- UK: stream it on YouTube (opens in new tab) (£2.49) / Google Play (opens in new tab) (£2.49)
A powerful film that’s as hard-hitting as the photojournalist’s war photos, this moving documentary explores how Don McCullin took some of his most famous shots in conflicts in places like Vietnam, Cambodia and Northern Ireland.
McCullin is the perfect subject for a photography documentary and not just because he’s so often been on the frontline of 20th century history. He’s as candid about the shots he didn’t take as the ones he did, and the result is an insightful look at the fine line between empathy and voyeurism.
World Photography Day 2022: movies
The good thing about film photography is that its slow pace of development is a handy plot device for creating dramatic tension. Particularly when the film in question can only be processed by a single lab that’s about to be closed down forever.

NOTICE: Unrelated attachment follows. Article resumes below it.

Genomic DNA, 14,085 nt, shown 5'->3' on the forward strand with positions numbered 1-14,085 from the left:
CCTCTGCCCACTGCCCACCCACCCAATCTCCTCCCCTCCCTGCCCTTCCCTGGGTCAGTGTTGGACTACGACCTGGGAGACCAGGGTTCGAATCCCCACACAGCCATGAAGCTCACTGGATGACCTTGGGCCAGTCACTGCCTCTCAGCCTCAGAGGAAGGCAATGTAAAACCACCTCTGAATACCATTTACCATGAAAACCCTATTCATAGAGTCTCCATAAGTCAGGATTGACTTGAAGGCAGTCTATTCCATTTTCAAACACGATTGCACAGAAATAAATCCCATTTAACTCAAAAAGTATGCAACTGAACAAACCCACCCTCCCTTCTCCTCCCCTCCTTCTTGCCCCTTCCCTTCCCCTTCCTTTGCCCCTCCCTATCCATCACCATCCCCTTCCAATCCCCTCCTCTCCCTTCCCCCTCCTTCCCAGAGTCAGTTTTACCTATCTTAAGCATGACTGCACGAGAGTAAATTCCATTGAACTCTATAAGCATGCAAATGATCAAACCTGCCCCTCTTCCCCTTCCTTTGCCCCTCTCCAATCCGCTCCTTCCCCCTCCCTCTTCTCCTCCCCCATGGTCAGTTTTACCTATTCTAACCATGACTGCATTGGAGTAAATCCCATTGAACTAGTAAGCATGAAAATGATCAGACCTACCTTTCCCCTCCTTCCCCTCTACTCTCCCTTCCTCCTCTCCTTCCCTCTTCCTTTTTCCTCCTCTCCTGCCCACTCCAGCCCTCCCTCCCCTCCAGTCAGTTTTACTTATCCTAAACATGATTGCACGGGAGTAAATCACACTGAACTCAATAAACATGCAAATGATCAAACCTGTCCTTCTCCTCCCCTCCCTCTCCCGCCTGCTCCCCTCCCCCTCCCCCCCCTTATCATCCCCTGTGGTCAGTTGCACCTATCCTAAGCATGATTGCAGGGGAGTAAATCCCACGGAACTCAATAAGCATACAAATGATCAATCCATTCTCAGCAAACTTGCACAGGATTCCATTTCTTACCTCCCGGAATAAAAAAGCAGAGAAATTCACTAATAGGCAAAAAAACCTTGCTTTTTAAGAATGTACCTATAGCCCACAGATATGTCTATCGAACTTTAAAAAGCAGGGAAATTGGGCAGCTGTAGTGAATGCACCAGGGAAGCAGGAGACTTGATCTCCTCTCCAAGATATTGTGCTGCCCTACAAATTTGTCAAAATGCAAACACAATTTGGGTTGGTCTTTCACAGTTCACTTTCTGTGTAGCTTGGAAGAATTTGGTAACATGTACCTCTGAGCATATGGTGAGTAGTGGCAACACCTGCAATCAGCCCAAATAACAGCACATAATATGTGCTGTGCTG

That’s the crux of Kodachrome, a photography-themed road movie that stars Ed Harris and Jason Sudeikis as a father-son duo who face a race to get to Kansas before terminal illness and the march of technology extinguish some precious family memories. It might not reinvent the genre, but Kodachrome’s strong acting and cinematography make it a visually stunning tribute to the titular film stock.
The Secret Life of Walter Mitty (2013)
It may have divided critics at the time of its release in 2013, but we remain fans of this warm-hearted profile of a staffer at the iconic Life Magazine. The titular character (played by Ben Stiller) is on a quest to find a missing film negative, which is to be used for the cover of the last-ever print version of the magazine.
Sure, the concept is a little dated (presumably a quest to discover a missing digital negative might have fewer thrills and spills), but don’t let that put you off.